Hills Focuses on Trade Reforms
Agriculture talks with Europe are key to talks aimed at liberalizing worldwide agreements. GATT NEGOTIATIONS
CARLA HILLS, the United States trade representative, has become a woman with a mission: to convince Congress, the nation, and the world of the need for global trade reform. Now that the trade waters with Japan have temporarily been smoothed, Mrs. Hills is focusing on the last six months of the four-year negotiations to liberalize the General Agreement on Tariffs and Trade (GATT). That treaty that covers a significant portion of world trade. It is a rare Hills speech that does not mention the trade talks now taking place in Geneva.
In an interview, Hills describes the GATT negotiations as ``complicated but vital to not only America's future but the rest of the trading world.''
``Ambassador Hills is the out-front spokesman,'' says Sam Gilston, editor of the Washington Tariff & Trade Letter, a newsletter.
For Hills, sometimes called the ``Sphinx of Trade'' because of her lawyerly coolness, there are political risks and rewards. ``If she is successful, she can turn out to be like Joan of Arc and if she fails she could also turn out to be like Joan of Arc,'' says Mr. Gilston.
Hills will certainly have her hands full trying to make the talks succeed. The negotiations are difficult and complicated. The 97 nations that make up the GATT must all agree by consensus on the issues. There are 15 separate negotiating groups tackling different trade areas. Included in the current round of talks - known as the Uruguay round - are proposals to reform agricultural policies and to bring textiles under the multinational system. The negotiations are expected to intensify this fall as the December deadline nears.
The most difficult sector to date has been the agricultural negotiations. Clayton Yeutter, former US trade representative and now agriculture secretary, was in Geneva two weeks ago. According to an Agriculture Department official, there are some ``encouraging signs'' of progress. The Europeans have agreed to negotiate in the four areas proposed by the US: export subsidies, market access, internal price mechanisms, and sanitary standards.
Hills calls agriculture ``the key to the round.'' But she will not comment on whether failure in agriculture will destroy the process. ``I am projecting that rational minds can see precisely what I see, that the year has come to bring down these protections,'' she says.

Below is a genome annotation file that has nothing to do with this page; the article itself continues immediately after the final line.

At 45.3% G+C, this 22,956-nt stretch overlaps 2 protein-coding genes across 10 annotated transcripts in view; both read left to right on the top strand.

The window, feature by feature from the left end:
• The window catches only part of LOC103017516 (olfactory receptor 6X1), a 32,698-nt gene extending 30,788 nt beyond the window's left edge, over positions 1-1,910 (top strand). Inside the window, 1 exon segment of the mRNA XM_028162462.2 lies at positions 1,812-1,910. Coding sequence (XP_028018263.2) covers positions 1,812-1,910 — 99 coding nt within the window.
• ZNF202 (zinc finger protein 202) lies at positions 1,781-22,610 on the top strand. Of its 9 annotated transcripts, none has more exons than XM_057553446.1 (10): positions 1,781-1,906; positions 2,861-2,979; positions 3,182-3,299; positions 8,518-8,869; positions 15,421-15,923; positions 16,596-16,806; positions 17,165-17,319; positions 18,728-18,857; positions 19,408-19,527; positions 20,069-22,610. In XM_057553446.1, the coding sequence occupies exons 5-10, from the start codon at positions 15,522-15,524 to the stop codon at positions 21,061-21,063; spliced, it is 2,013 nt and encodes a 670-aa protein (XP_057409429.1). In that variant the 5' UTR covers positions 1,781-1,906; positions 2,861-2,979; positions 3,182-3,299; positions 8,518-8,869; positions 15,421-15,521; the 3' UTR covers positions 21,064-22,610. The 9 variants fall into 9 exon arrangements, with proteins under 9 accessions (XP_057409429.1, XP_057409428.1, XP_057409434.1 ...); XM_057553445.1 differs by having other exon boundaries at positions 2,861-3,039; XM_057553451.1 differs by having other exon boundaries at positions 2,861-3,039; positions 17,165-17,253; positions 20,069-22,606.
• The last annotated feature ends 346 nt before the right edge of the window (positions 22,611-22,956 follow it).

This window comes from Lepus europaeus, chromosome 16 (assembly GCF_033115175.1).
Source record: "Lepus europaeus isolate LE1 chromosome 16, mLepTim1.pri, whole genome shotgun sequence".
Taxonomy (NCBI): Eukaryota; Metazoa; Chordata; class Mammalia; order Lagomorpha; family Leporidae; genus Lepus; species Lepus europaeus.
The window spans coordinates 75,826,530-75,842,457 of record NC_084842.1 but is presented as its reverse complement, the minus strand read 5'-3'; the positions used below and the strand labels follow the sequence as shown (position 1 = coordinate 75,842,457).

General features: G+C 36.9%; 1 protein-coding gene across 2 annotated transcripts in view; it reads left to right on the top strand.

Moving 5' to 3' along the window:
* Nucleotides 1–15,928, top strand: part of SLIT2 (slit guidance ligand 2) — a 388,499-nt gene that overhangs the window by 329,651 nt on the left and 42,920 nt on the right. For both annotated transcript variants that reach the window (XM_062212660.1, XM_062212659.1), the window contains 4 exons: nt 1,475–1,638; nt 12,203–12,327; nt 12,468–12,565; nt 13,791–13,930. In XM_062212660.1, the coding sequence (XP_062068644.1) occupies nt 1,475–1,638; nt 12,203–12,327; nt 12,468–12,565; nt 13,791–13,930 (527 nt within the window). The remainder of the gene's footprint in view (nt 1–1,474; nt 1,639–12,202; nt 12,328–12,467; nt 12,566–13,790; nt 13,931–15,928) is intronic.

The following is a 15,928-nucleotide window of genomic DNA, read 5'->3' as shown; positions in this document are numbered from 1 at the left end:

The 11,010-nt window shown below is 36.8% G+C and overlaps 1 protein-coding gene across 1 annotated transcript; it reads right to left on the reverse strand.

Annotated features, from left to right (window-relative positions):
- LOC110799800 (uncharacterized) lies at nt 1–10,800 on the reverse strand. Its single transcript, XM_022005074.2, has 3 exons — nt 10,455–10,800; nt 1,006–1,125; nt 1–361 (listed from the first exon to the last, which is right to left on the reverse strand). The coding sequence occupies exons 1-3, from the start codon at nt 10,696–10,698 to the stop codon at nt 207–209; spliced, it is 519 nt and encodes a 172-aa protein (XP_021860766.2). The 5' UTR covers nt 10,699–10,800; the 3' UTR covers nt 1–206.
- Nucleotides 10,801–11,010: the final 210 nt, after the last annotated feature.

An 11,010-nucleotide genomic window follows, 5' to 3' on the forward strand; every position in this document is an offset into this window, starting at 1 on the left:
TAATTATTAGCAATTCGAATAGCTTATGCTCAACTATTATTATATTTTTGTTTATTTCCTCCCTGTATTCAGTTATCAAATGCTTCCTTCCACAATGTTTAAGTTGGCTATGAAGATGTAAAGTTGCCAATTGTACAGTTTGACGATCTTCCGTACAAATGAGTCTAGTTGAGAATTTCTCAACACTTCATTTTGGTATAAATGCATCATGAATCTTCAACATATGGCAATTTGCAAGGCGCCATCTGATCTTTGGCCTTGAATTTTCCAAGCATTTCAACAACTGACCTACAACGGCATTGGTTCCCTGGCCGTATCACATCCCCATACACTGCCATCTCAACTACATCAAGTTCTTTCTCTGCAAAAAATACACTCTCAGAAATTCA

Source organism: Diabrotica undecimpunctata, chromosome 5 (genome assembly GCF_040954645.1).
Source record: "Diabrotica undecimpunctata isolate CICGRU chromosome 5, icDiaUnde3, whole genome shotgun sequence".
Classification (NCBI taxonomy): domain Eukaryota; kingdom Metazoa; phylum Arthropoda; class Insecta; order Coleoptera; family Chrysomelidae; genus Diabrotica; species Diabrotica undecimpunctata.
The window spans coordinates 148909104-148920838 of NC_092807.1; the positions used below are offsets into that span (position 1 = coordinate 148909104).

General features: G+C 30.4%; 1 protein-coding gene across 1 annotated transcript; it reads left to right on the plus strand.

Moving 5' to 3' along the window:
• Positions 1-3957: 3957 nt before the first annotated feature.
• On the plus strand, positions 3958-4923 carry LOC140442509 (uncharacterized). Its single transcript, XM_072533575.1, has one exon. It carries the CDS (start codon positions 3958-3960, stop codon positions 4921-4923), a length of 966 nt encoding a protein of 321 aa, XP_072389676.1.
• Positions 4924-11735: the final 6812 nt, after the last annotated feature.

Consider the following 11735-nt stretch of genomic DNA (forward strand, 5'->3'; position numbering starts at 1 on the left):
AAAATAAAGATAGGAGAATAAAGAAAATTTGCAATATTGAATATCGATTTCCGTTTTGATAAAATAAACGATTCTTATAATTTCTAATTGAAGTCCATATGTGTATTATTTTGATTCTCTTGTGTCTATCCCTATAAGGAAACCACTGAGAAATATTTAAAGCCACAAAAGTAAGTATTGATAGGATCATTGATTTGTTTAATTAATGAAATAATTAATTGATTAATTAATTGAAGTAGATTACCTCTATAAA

The US goal is to phase out export subsidies and the control of internal price support mechanisms. ``I guess we are furthest apart from the European Community which has a tradition of providing export subsidies to its farmers instead of letting them compete on the world market,'' says Hills.
The US proposal is to end all barriers to market access and internal-price supports over a 10-year period while eliminating export subsidies over five years. Agriculture officials say they believe the Europeans are becoming more comfortable with a US proposal to replace market barriers with tariffs.
The US itself has its share of farm subsidies. Only last week, the House Agriculture Committee voted to spend $53 billion on subsidies over the next five fiscal years. Under the farm program, the government pays farmers a subsidy if prices fall short of a preset amount. The proposed target price for corn would be $2.75 a bushel, for wheat, $4 a bushel.
In the textile negotiations, Mrs. Hills's job has been made more difficult by the introduction of US textile legislation last month. ``Introduction of the textile bill was not at all helpful,'' says Hills. The proposed legislation, sponsored by 54 senators and 230 House members, would cap annual growth in textile imports at 1 percent and begin an import-licensing program.
President Reagan vetoed similar bills in the past. But this year the introduction of the bill comes at ticklish time. In Geneva two weeks ago the administration proposed a framework for bringing textiles into the GATT. According to trade sources, the textile talks are currently stalled.
Although there are no major Japanese trade issues facing Hills, her office is still negotiating with Japan over the final report on structural impediments to trade. The interim report was issued last month.
Hills would like the Japanese to allow entrepreneurs to sue for damages if they are harmed by collusion among Japanese firms. She would also like the Japanese to eliminate the law that regulates entry into the retail market in Japan. In the interim report, the Japanese agreed to reduce the delay for approval to open new retailing stores from six years to 12 months.